Sharon Hodgson MP responds to constituents' concerns over the Government's planned cuts to tax credits.
During the General Election the Prime Minister told the country the Conservatives would not cut tax credits, yet in July the Chancellor announced the changes which will come into effect next April.
I am extremely concerned about these deeply regressive cuts and the disastrous effects they will have on hard working families across Britain.
Whilst it is important to make sensible savings in social security spending, and we all want to see a higher wage economy where people are less reliant on tax credits to get by, doing this on the backs of hardworking families and pushing children into poverty is definitely not the answer.
Around 3 million families receive tax credits and almost all in-work families in receipt of tax credits will be affected by the Government's changes, losing an average of £1,300 from April. A family with one earner on average earnings and two children will lose over £2,000 in tax credits next year from the changes, and some families on middle incomes may lose entitlement to tax credits altogether.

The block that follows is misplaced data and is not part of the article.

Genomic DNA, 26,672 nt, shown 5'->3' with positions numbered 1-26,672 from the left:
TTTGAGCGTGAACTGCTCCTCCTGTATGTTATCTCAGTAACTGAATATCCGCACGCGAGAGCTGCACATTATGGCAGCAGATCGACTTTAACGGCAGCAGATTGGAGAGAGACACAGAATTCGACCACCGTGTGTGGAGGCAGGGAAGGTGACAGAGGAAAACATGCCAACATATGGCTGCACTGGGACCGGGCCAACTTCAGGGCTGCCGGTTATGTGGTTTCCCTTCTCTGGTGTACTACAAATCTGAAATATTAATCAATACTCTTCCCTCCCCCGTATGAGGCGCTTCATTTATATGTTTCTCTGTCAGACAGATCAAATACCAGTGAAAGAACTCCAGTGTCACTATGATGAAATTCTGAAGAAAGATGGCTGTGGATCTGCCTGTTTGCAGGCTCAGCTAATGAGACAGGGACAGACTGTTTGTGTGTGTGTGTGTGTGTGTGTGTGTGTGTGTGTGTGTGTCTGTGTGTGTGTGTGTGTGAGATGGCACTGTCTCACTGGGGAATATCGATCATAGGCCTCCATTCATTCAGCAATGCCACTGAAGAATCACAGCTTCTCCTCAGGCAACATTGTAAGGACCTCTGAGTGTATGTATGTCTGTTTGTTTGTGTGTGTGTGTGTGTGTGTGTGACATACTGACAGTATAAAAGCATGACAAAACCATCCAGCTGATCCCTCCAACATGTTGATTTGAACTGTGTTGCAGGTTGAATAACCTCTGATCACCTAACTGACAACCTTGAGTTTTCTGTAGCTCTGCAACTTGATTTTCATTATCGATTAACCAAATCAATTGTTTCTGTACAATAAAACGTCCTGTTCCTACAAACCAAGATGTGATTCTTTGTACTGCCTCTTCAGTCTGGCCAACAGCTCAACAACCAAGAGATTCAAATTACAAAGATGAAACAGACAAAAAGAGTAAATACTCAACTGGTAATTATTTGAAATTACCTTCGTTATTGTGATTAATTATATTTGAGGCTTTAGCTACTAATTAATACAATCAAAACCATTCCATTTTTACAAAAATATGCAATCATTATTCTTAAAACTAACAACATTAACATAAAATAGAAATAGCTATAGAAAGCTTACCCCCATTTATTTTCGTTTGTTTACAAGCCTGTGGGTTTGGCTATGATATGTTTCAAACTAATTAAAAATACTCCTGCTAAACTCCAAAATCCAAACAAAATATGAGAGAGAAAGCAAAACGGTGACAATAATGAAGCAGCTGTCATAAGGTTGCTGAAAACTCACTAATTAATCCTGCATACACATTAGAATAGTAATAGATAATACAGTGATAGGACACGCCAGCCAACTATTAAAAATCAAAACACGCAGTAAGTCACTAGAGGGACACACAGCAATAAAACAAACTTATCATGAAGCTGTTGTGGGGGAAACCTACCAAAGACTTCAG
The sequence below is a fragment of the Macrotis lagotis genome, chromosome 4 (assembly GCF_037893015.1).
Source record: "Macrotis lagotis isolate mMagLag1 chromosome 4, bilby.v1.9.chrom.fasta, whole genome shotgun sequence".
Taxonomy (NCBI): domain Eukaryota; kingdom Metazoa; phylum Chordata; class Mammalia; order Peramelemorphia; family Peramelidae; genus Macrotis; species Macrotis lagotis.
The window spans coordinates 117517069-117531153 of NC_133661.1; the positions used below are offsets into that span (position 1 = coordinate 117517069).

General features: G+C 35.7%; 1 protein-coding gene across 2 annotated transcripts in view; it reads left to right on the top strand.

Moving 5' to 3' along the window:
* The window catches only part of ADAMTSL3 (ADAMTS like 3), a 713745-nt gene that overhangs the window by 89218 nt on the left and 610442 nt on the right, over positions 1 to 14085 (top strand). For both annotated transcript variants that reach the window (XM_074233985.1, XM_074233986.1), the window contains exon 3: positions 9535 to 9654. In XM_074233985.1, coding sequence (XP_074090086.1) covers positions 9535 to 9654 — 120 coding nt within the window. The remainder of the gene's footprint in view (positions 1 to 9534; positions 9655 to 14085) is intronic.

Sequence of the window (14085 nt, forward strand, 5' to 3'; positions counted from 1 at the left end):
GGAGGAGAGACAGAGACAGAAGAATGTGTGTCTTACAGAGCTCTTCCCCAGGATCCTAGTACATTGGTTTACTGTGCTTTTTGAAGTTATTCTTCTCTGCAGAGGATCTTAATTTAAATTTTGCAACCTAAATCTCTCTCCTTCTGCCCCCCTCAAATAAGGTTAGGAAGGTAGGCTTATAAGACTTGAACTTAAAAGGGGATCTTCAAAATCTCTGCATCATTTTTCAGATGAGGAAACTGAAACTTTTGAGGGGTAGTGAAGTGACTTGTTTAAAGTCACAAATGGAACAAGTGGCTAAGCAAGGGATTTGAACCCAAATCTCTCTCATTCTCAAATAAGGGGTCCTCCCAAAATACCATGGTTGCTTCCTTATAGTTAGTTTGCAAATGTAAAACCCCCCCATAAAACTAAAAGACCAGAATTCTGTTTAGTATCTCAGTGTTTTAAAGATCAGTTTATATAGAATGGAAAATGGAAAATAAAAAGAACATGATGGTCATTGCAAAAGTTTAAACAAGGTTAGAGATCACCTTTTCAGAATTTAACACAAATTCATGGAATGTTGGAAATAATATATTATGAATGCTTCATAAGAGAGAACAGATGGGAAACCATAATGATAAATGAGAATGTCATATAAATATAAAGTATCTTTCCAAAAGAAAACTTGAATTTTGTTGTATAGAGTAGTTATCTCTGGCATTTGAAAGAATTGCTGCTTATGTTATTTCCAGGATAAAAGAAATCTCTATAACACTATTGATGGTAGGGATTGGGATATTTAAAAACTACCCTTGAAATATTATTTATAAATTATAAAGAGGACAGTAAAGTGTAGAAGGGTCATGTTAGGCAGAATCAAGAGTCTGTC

The Government’s answer to repeated questions about tax credit cuts continues to be an insistence on their planned increases in the minimum wage. However, as the independent Institute of Fiscal Studies has stated, the claims that those increases will close the gap is ‘arithmetically impossible’. For example, a couple on the minimum wage who work full time and have two children will gain £1,500 from the change to the minimum wage but lose over £2,200 next year from the changes to tax credits.
It is also concerning that this ‘work penalty’ will increase work disincentives and that as a result of the higher tax credit taper rate, some people will only take home 7p for every additional pound they earn.
I know from the many letters and e-mails I have received that many constituents are worried about the Government’s changes. I wholeheartedly voted against the Government’s Budget in July, and against these cuts to tax credits in the House of Commons on 15th September, and I also supported the Opposition's motion on 20th October calling for the Government to drop their plans.
On Monday 26 October, Members of the House of Lords voted by a majority of 17 to halt the cuts until the Government produces a scheme to compensate low-paid workers for three years. The House of Lords also voted for a delay in the cuts until an assessment of their financial impact is carried out.
As a result of the concerted opposition from both inside and outside Parliament I hope the Government will now think again. The Government should listen to the voices of the millions of families across the country and reverse in full the cuts to tax credits in the upcoming Autumn Statement in November.
I can assure you that I will continue to press the Government on this extremely important matter and highlight the impact these cruel changes could have on low and middle income households in our constituency and across the country.